Farrell: Chemistry lessons important to Red Sox

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Farrell: Chemistry lessons important to Red Sox

FORT MYERS, Fla. Much is made of the importance of good chemistry in baseball clubhouses. A long season can takes its toll on even the most patient of uniformed personnel. But is it really that important?

I do think so, Red Sox manager John Farrell said. Particularly in this sport, when weve got seven and a half straight months of being with one another every day. That doesnt mean that guys have to go out to dinner with one another every night. But I think theres an atmosphere thats created inside that clubhouse: One of tolerance, one of encouragement, one of holding one another accountable. And I think if youre sincere and respect one another and you're sincere in your work and how you go about it, I think those are the attributes that lead up to what chemistry is. I think it goes a long way.

The Sox have suffered from poor team chemistry since their horrendous end to the 2011 season. While many new players have been brought in to help improve the clubhouse culture, the players who have been with the team can be just as important in fixing it.

You cant underestimate any one person here or any core of players that have been holdovers that have had success here that have won World Series here that know firsthand what Boston has to offer, the expectations and what its like to play here, Farrell said. But at the same time when youre bringing in fresh blood, new players, theres certainly an excitement on their part to come in here. And thats not to say that holdover players arent excited to be here. I think when you have that combination, ones going to kind of lead the way for the other about playing here, playing for the Red Sox. And I think we just have a very good mix of players right now.

Shaughnessy: Red Sox have a chance to flip this around

Shaughnessy: Red Sox have a chance to flip this around

Mike Felger and Dan Shaughnessy discuss the Boston Red Sox bouncing back from their slump with a win over the Tampa Bay Rays.

Quotes, notes and stars: Fourth inning 'a grind' for Porcello

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Quotes, notes and stars: Fourth inning 'a grind' for Porcello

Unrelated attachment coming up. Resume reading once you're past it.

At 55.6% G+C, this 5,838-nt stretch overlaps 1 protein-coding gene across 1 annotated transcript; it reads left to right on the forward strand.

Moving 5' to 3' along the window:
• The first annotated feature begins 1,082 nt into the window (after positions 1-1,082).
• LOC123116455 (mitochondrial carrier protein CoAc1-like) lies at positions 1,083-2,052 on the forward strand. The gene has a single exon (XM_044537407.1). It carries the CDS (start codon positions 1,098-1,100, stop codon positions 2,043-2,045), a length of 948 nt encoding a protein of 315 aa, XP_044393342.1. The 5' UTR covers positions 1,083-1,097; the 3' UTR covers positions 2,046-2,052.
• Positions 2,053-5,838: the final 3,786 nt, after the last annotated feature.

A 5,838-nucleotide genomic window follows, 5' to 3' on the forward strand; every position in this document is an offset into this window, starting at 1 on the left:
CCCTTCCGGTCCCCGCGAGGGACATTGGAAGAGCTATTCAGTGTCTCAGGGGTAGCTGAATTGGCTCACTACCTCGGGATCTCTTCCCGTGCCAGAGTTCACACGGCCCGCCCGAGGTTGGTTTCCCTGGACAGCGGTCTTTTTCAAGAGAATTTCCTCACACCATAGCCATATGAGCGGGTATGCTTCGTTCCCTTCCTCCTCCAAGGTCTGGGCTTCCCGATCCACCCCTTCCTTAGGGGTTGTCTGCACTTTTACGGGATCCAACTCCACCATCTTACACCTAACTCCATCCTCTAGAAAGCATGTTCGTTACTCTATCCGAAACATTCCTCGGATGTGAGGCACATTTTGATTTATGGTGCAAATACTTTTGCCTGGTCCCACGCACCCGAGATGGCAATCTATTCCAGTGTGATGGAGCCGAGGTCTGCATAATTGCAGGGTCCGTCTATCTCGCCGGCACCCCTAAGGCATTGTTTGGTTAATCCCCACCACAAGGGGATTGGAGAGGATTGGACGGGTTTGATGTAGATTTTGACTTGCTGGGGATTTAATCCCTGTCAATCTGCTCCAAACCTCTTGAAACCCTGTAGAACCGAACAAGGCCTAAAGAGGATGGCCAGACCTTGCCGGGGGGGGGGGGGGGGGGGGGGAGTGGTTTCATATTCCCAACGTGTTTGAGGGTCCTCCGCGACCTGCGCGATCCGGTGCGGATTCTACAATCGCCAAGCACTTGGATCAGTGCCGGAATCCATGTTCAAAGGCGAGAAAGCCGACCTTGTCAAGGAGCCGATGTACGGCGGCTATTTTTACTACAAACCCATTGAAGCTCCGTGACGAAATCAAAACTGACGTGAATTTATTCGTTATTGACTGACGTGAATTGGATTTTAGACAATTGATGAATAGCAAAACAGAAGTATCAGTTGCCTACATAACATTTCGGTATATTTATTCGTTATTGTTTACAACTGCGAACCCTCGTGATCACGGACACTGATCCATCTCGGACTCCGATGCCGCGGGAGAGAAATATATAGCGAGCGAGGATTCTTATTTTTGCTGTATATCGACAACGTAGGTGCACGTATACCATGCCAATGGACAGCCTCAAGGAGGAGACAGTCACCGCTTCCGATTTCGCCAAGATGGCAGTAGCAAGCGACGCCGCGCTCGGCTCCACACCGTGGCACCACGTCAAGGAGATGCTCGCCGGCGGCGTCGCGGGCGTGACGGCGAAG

ST. PETERSBURG, Fla. -- Quotes, notes and stars from the Red Sox' 8-2 win over Tampa Bay

 

QUOTES

"I can't say enough about the way our position players have continued to grind away. . . Tonight was just another example of that.'' - John Farrell.

"He's been everything that we could have hoped. You look to a starting pitcher to go out and be consistent every fifth day -- he's been a model of that for us.'' - Farrell on Rick Porcello.

"It's nice to come back with a statement game tonight. The past couple of week haven't been good for us, so it was nice to get back on the right track tonight.'' - Travis Shaw.

"Preventing them from scoring first was big and then limiting the big inning. The fourth inning was a grind. I dug myself a hole and had to find a way out of it.'' - Rick Porcello.

 

NOTES

* Rick Porcello became the first Red Sox starter to record a win since David Price beat Seattle on Jume 19.

* Porcello is unbeaten over his last eight starts, going 3-0 with five no-decisions.

* Porcello had gone 19 straight starts without allowing more than two walks, the longest such streak for a Red Sox starter since Curt Schilling went 33 in a row.

* The Red Sox snapped a three-game losing streak and are one of two teams (Cleveland is the other) to not have lost four straight this season.

* Boston has a major league-leading 22 games in which it has scored eight or more runs.

* The first six hitters in the Red Sox lineup were 11-for-24, while the bottom three were a combined 0-for-13.

* Travis Shaw's home run was measured at 449 feet, the second-longest homer by a Red Sox player this season.

* In one night, Travis Shaw had more RBI (five) than he had in his previous 27 games (four).

* David Ortiz tied Frank Thomas in career RBI (1,704); both are in 23rd place.

 

STARS

1) Travis Shaw

Shaw belted out three hits -- including his first homer in the month of June -- and knocked in five RBI, tying a career high.

2) Rick Porcello

In a perfect world, Porcello would have gone a little deeper, but kept the Rays off the scoreboard early and helped set the tone for the night.

3) Hanley Ramirez

Ramirez reached base five times with two hits -- both singles -- and three walks - one intentional - and seemed to be in the middle of every Red Sox rally.